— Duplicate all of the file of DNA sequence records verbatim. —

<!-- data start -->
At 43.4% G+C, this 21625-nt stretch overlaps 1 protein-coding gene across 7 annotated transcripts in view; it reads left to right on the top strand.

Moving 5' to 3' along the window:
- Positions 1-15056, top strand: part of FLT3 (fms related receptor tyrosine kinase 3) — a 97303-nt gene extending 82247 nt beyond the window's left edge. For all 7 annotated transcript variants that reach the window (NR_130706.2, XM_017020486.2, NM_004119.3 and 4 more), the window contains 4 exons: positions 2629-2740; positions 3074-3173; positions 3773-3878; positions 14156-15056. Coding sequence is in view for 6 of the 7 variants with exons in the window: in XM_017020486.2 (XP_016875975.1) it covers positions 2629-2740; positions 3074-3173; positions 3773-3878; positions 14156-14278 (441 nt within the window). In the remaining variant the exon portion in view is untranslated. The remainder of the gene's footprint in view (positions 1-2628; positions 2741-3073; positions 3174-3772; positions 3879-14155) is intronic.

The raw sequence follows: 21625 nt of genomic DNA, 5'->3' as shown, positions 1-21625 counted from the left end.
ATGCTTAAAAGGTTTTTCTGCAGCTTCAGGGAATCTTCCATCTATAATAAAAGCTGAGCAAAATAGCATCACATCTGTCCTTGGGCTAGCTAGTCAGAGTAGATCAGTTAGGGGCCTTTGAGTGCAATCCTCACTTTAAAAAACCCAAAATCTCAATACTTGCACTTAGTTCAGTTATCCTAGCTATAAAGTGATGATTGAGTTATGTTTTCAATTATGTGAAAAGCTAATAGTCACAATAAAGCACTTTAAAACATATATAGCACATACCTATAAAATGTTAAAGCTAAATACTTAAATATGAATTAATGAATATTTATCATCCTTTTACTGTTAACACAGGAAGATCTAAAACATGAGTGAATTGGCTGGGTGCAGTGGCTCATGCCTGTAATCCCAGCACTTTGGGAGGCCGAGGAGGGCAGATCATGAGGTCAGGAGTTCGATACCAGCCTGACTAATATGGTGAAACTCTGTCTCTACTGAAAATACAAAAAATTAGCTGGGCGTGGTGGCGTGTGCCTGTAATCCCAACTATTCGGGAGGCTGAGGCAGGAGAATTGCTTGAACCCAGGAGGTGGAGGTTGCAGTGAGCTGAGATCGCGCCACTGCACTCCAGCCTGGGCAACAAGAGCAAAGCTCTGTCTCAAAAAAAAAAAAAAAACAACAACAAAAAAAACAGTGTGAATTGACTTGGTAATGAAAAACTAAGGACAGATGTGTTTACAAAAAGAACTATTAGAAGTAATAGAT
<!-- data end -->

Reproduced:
At 43.4% G+C, this 21625-nt stretch overlaps 1 protein-coding gene across 7 annotated transcripts in view; it reads left to right on the top strand.

Moving 5' to 3' along the window:
- Positions 1-15056, top strand: part of FLT3 (fms related receptor tyrosine kinase 3) — a 97303-nt gene extending 82247 nt beyond the window's left edge. For all 7 annotated transcript variants that reach the window (NR_130706.2, XM_017020486.2, NM_004119.3 and 4 more), the window contains 4 exons: positions 2629-2740; positions 3074-3173; positions 3773-3878; positions 14156-15056. Coding sequence is in view for 6 of the 7 variants with exons in the window: in XM_017020486.2 (XP_016875975.1) it covers positions 2629-2740; positions 3074-3173; positions 3773-3878; positions 14156-14278 (441 nt within the window). In the remaining variant the exon portion in view is untranslated. The remainder of the gene's footprint in view (positions 1-2628; positions 2741-3073; positions 3174-3772; positions 3879-14155) is intronic.

The raw sequence follows: 21625 nt of genomic DNA, 5'->3' as shown, positions 1-21625 counted from the left end.
ATGCTTAAAAGGTTTTTCTGCAGCTTCAGGGAATCTTCCATCTATAATAAAAGCTGAGCAAAATAGCATCACATCTGTCCTTGGGCTAGCTAGTCAGAGTAGATCAGTTAGGGGCCTTTGAGTGCAATCCTCACTTTAAAAAACCCAAAATCTCAATACTTGCACTTAGTTCAGTTATCCTAGCTATAAAGTGATGATTGAGTTATGTTTTCAATTATGTGAAAAGCTAATAGTCACAATAAAGCACTTTAAAACATATATAGCACATACCTATAAAATGTTAAAGCTAAATACTTAAATATGAATTAATGAATATTTATCATCCTTTTACTGTTAACACAGGAAGATCTAAAACATGAGTGAATTGGCTGGGTGCAGTGGCTCATGCCTGTAATCCCAGCACTTTGGGAGGCCGAGGAGGGCAGATCATGAGGTCAGGAGTTCGATACCAGCCTGACTAATATGGTGAAACTCTGTCTCTACTGAAAATACAAAAAATTAGCTGGGCGTGGTGGCGTGTGCCTGTAATCCCAACTATTCGGGAGGCTGAGGCAGGAGAATTGCTTGAACCCAGGAGGTGGAGGTTGCAGTGAGCTGAGATCGCGCCACTGCACTCCAGCCTGGGCAACAAGAGCAAAGCTCTGTCTCAAAAAAAAAAAAAAAACAACAACAAAAAAAACAGTGTGAATTGACTTGGTAATGAAAAACTAAGGACAGATGTGTTTACAAAAAGAACTATTAGAAGTAATAGAT